The Horn of Africa will get drier as a result of global warming, not wetter and greener as previous research has predicted, scientists have warned. A team of researchers from Columbia University's Lamont-Doherty Earth Observatory say the drier conditions expected will likely result in increased tensions in what is already one of the most unstable regions in the world.
The team analysed a sediment core taken from the pirate infested waters of the Gulf of Aden. The core allowed them to establish changes to temperature and aridity in the region over the last 2,000 years. They were then able to compare this record with 20th century observations to show the Horn of Africa has become progressively drier over the last 100 years and that this drying will continue as the world gets warmer.
Study co-author Peter deMenocal said: "Right now, aid groups are expecting a wetter, greener future for the Horn of Africa, but our findings show that the exact opposite is occurring. The region is drying and will continue to do so with rising carbon emissions."
Previously, models had suggested the region would get wetter and greener with global warming as a result of the increased rainfall during the "short rains" season between September and November because of large-scale weakening of the Walker circulation. However, the latest study, published in the journal Science Advances, suggests that any benefit seen from this shift would be offset by less rainfall during the "long rains" season between March and May – on which the agriculture very much relies.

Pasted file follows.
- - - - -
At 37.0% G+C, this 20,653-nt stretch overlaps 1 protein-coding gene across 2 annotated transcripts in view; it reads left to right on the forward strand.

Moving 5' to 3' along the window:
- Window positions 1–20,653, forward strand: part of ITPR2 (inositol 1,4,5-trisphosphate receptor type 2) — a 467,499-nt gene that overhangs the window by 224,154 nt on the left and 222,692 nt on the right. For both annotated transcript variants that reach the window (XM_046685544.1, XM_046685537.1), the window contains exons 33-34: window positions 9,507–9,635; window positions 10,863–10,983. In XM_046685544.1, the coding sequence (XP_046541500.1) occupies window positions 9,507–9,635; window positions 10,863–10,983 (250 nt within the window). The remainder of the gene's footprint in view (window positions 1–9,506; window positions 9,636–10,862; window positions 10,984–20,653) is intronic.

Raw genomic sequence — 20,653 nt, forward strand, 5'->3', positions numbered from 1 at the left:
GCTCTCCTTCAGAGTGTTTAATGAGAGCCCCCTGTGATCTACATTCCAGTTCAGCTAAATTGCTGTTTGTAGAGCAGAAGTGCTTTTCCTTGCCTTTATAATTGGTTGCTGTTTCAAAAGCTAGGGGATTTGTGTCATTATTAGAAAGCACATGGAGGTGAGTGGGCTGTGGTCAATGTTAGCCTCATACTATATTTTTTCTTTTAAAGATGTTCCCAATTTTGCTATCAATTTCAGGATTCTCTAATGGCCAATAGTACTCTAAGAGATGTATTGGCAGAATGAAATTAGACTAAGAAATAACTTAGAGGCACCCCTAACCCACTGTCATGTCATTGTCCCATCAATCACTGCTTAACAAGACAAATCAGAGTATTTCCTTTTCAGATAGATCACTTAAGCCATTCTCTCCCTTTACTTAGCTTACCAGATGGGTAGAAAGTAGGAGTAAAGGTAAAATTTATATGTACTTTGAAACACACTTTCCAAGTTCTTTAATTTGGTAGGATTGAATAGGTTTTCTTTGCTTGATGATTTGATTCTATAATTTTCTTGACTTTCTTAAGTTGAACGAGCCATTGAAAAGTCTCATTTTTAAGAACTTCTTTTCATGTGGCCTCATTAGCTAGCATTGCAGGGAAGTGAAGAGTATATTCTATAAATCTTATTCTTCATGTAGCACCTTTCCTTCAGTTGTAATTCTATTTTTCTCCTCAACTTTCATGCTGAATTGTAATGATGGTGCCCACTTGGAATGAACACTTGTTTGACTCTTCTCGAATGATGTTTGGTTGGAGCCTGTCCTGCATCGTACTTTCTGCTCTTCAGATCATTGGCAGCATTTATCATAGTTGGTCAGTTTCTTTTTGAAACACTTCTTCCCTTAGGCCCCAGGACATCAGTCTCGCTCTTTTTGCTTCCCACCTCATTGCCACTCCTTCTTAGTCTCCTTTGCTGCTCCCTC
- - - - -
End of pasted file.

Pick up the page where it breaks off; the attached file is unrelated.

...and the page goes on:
"Most of the models overestimate short rains precipitation while underestimating long rains precipitation, causing the Walker circulation response to unrealistically dominate the annual mean. Our results highlight the need for accurate simulation of the seasonal cycle and an improved understanding of the dynamics of the long rains season to predict future rainfall in the Horn of Africa," they wrote.
It has been shown that drying in the Horn of Africa has a serious impact on growing season days and agriculture, resulting in a threat to food security. This is a major concern in terms of predicted global warming, the authors say. Deadly droughts taking place on a regular basis over the last 30 years brought with them famine and violence. During droughts in Somalia in the 1980s and 90s, hundreds of thousands of people were forced to flee.
The team say region-specific studies with higher-resolution results would be beneficial to establish models in high-impact areas like the Horn of Africa. "Our results highlight the need for accurate simulation of the seasonal cycle and an improved understanding of the dynamics of the long rains season to predict future rainfall in the Horn of Africa."
Lead author Jessica Tierney added: "If we can simulate rainfall in these arid tropical and subtropical regions better, we can understand the future impact of climate change."